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GEA CowView Locates Cattle Via Active RFID

The solution uses Zebra's ultra-wideband tags and readers to track the location and behavior of dairy cows, to enable farmers to better manage their herds.
By Claire Swedberg

Zebra's UWB Dart RTLS tag, worn on a cow like a necklace, generates a very short RF pulse with a wide bandwidth signal at 6.3 GHz. It offers a long communications range—more than 300 feet, in fact, under conditions offering a clear line of sight between a tag and a reader. The solution can read more than 5,000 tags per second, and has a low power drain, thereby enabling a seven-year battery life.

The Dart transmits a unique ID number twice a second, says Adebayo Onigbanjo, Zebra Technologies' senior product marketing manager, via a signal complying with the IEEE 802.15.4f standard. Zebra sensors installed on a barn's ceiling receive that signal, he explains, and then forward the read data to the CowView software.

GEA's Keld Florczak

With the CowView software, farmers can view each cow's location and behavioral data in real time, thereby helping them locate a specific animal when needed. The software also stores data regarding that cow, including its health and movement history, which could indicate her present health, or that she is going into heat—meaning she could be inseminated by a bull and thus begin producing additional milk. The cow's movement data, along with that of her reference group, can also be compared with the animal's movement history, in order to identify health or behavioral changes.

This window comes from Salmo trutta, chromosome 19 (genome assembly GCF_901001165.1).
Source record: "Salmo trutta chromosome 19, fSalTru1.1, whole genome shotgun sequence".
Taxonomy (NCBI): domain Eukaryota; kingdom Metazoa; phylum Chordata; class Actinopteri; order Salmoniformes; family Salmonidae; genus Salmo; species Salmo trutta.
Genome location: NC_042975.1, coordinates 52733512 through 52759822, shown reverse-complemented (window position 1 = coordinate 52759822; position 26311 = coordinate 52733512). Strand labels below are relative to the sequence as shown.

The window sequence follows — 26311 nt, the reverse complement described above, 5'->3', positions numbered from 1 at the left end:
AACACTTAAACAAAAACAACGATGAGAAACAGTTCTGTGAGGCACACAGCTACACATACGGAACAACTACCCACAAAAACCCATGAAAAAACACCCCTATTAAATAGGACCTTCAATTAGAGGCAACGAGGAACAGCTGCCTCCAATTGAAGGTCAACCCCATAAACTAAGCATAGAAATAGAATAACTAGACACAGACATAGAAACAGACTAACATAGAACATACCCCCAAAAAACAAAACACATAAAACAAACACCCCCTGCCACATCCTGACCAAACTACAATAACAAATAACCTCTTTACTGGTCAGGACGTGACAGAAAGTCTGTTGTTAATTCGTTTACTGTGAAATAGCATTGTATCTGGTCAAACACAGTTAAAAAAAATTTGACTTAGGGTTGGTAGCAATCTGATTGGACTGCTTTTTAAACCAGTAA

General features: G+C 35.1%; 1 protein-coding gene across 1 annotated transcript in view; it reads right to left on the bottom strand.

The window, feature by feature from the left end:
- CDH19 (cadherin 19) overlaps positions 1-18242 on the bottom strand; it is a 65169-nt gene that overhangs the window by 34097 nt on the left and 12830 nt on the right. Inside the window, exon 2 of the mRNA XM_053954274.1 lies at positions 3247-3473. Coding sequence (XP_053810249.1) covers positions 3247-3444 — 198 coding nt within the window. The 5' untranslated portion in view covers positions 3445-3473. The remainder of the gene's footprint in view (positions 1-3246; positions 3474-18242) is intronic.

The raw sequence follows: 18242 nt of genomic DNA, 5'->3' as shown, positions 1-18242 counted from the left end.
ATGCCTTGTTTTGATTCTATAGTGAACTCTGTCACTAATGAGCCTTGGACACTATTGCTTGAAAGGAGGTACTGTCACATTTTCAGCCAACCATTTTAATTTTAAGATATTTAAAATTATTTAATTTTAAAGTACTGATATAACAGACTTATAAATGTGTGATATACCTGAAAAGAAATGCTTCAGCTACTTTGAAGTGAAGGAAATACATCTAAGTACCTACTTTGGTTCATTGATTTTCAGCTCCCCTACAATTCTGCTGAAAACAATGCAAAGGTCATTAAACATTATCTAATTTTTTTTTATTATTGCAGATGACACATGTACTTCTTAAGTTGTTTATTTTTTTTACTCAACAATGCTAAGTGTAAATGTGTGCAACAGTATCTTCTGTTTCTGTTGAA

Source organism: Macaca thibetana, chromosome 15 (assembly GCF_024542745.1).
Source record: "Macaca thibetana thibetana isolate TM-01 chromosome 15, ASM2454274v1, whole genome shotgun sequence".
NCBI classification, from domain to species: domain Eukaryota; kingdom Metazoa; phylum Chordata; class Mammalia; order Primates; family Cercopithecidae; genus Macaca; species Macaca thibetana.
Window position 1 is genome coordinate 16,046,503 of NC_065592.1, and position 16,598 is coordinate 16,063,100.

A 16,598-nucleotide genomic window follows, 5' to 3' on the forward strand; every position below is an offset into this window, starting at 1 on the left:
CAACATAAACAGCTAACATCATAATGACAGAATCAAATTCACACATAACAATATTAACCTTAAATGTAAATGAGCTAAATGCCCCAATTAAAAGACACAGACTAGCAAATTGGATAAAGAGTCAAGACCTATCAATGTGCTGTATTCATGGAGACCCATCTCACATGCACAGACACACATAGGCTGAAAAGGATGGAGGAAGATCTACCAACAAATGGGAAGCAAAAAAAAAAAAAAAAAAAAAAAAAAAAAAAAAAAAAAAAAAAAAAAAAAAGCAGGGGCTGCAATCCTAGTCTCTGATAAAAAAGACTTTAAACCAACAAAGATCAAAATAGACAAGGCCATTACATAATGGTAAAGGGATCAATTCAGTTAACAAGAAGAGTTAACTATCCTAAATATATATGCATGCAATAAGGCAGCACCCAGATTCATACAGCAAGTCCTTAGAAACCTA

To date, the CowView system is being employed in Germany, the Netherlands and Denmark. According to Zebra, among the farms that have tested or deployed the solution is a Danish dairy farm operated by Asger Christensen. On that farm, the technology, including the mobile app, is being used to identify where individual cows are located when workers seek them.

GEA officially launched CowView at EuroTier in November 2012, and reports that it has already seen interest from within the European market. Further launches are planned in 2014 and beyond, to markets outside of Europe.

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